What reports has The Minister of Finance received on the outlook for the economy?

Speeches
Thursday, June 9, 2016

STUART SMITH (National—Kaikōura) to the Minister of Finance: What reports has he received on the outlook for the economy?

Hon STEVEN JOYCE (Associate Minister of Finance): on behalf of the Minister of Finance: The Reserve Bank earlier today released its Monetary Policy Statement for June. It left the official cash rate unchanged at 2.25 percent.

The Reserve Bank’s outlook for the economy is positive. Growth is forecast to accelerate from around 2.5 percent currently to 3.3 percent by the middle of next year. Overall growth is expected to average 3 percent over the next 3 years.

The Reserve Bank’s view is consistent with Treasury’s Budget outlook of 2 percent to 3 percent annual growth over 4 years. The outlook is supported by accommodative monetary conditions, low oil prices, strong construction activity, and migration.

Stuart Smith: What does the Reserve Bank say about jobs growth and higher wages?

Hon STEVEN JOYCE: The Reserve Bank forecasts growth will translate to more jobs and higher wages over the next 3 years. The Reserve Bank expects employment to increase by 129,000 jobs over the next 3 years. The unemployment rate is forecast to fall at a slightly faster rate than previously expected, to around 5 percent by the middle of next year.

The Reserve Bank is forecasting wage growth to exceed inflation, meaning higher real wages, which would be welcome for Kiwi households, and the Reserve Bank forecasts higher household savings over the next 3 years as well.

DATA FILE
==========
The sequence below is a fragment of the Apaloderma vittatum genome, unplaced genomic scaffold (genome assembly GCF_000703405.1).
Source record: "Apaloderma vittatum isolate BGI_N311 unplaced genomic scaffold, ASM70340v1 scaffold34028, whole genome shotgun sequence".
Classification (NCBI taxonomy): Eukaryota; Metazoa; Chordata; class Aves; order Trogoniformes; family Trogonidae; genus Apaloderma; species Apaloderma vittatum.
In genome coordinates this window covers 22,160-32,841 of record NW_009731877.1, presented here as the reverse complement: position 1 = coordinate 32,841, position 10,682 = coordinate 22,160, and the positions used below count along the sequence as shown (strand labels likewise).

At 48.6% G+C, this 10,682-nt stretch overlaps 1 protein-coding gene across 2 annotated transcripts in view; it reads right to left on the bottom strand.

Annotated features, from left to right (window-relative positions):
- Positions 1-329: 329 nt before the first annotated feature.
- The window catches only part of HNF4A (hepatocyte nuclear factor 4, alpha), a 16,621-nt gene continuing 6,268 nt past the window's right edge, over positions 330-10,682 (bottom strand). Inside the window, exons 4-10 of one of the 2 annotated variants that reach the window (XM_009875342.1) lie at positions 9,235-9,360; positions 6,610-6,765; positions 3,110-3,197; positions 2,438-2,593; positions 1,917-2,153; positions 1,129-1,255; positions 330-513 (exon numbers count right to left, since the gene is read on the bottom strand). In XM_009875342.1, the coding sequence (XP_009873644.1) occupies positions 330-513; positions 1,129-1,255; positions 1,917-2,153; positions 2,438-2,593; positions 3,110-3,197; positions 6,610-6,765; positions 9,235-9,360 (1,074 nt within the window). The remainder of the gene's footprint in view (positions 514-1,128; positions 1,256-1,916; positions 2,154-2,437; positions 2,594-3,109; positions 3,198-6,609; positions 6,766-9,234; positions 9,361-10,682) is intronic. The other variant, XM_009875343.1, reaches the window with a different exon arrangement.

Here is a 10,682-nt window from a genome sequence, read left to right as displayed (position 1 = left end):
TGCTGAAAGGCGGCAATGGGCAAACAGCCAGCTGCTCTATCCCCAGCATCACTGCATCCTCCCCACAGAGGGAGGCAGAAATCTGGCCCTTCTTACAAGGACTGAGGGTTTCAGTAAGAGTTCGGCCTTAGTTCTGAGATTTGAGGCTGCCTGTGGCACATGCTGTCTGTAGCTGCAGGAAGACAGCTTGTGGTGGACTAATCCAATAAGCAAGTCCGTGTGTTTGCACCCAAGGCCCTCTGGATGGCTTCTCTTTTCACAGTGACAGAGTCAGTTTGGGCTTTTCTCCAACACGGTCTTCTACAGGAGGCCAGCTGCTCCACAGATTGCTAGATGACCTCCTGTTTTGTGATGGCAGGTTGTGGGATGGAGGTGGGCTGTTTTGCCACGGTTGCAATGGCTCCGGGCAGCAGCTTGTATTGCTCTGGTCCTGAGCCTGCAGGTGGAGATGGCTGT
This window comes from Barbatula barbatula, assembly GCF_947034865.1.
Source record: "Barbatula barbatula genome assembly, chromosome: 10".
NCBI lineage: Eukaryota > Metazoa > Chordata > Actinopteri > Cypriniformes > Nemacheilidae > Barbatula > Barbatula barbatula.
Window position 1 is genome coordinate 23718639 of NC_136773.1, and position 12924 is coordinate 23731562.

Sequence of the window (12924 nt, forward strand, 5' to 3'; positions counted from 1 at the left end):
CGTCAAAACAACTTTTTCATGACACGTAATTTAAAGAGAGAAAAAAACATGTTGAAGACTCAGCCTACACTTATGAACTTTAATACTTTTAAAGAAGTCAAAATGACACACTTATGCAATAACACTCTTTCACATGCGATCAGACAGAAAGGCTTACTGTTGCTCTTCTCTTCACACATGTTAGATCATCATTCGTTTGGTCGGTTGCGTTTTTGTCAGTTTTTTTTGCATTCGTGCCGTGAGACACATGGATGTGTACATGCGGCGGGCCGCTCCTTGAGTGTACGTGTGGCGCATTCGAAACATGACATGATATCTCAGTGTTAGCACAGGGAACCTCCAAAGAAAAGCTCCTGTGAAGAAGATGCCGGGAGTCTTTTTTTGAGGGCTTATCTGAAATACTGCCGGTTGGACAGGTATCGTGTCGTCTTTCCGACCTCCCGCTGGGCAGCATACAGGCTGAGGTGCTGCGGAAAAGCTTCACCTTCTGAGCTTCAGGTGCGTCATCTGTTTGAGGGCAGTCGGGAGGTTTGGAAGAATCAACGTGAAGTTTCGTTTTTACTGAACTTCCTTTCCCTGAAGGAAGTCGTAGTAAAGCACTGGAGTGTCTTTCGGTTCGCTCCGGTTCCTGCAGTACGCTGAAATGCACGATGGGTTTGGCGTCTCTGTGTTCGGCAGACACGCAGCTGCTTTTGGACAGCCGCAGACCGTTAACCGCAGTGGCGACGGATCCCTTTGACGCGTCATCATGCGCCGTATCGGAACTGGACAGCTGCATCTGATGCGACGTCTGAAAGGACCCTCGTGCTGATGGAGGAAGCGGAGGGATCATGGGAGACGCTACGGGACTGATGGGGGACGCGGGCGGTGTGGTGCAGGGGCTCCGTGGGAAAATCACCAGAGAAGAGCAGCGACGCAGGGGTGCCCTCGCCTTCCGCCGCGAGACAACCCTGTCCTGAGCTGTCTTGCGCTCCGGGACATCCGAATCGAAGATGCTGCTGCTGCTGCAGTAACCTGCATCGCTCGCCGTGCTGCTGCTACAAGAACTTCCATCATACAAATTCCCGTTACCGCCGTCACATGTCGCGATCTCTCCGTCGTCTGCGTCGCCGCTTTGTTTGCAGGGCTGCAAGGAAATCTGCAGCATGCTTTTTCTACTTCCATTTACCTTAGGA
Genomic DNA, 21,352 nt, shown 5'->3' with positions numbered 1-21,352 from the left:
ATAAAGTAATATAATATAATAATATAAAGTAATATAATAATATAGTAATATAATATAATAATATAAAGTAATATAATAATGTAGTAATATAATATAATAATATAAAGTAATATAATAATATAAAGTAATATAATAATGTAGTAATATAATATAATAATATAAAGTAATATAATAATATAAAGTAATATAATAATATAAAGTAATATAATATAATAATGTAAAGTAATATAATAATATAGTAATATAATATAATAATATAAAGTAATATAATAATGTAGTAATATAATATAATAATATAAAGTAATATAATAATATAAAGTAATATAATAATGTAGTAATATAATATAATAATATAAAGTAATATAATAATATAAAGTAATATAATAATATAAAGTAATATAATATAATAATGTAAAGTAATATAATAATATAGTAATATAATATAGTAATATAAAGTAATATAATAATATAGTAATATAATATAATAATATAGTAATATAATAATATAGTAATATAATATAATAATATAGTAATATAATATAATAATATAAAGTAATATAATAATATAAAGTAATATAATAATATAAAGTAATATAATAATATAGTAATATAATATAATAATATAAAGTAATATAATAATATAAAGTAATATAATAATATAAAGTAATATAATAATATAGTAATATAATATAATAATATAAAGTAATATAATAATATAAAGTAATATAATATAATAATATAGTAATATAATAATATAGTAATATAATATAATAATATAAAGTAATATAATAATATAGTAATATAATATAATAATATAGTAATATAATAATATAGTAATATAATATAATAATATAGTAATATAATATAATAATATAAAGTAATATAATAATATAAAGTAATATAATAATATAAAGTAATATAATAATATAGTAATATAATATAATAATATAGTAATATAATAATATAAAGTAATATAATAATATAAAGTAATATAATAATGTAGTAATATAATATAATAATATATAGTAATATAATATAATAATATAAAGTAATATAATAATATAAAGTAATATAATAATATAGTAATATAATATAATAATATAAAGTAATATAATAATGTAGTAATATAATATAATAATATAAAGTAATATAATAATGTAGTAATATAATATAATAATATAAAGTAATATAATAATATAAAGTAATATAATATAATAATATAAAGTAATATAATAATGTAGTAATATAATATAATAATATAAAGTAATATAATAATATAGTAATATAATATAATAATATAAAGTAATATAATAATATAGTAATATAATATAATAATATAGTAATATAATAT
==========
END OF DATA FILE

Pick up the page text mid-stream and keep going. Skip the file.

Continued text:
Stuart Smith: What are some of the risks included in the economic outlook?

Hon STEVEN JOYCE: Although moderate growth of 3 percent is forecast over the next 3 years, there are risks to this outlook. The Reserve Bank says global economic uncertainty has moderated in the first half of this year and there has been some improvement in commodity prices, and that is expected to continue through to 2019.

However, the global economy remains weak and significant downside risks remain. Domestically, the Reserve Bank cites inflation expectations, the possibility of continued high net migration, and pressures on the housing market as risks for the economy.

The Government is helping to lift the resilience of the New Zealand economy through measures such as export diversification and market agreements, including the Trans-Pacific Partnership.

Stuart Smith: How are lower interest rates and low inflation helping New Zealand families get ahead? 

Hon STEVEN JOYCE: Well, I note there are some members in the House who find the economy and households boring, but certainly not on this side of the House. Mortgage rates are at their lowest levels in 50 to 60 years. As the Reserve Bank shows, 2-year fixed rates are now approaching 4 percent.

This is saving a family with a $300,000 mortgage almost $16,000 a year in interest costs, compared with 2008, when mortgage rates were reaching almost 11 percent. To put it another way, that is around $300 a week more in the pockets of those households.

At the same time, cost of living increases remain low—just 0.4 percent over the last year—which means pay increases for New Zealand households are going much further. In uncertain world economic times this country continues to head in the right direction.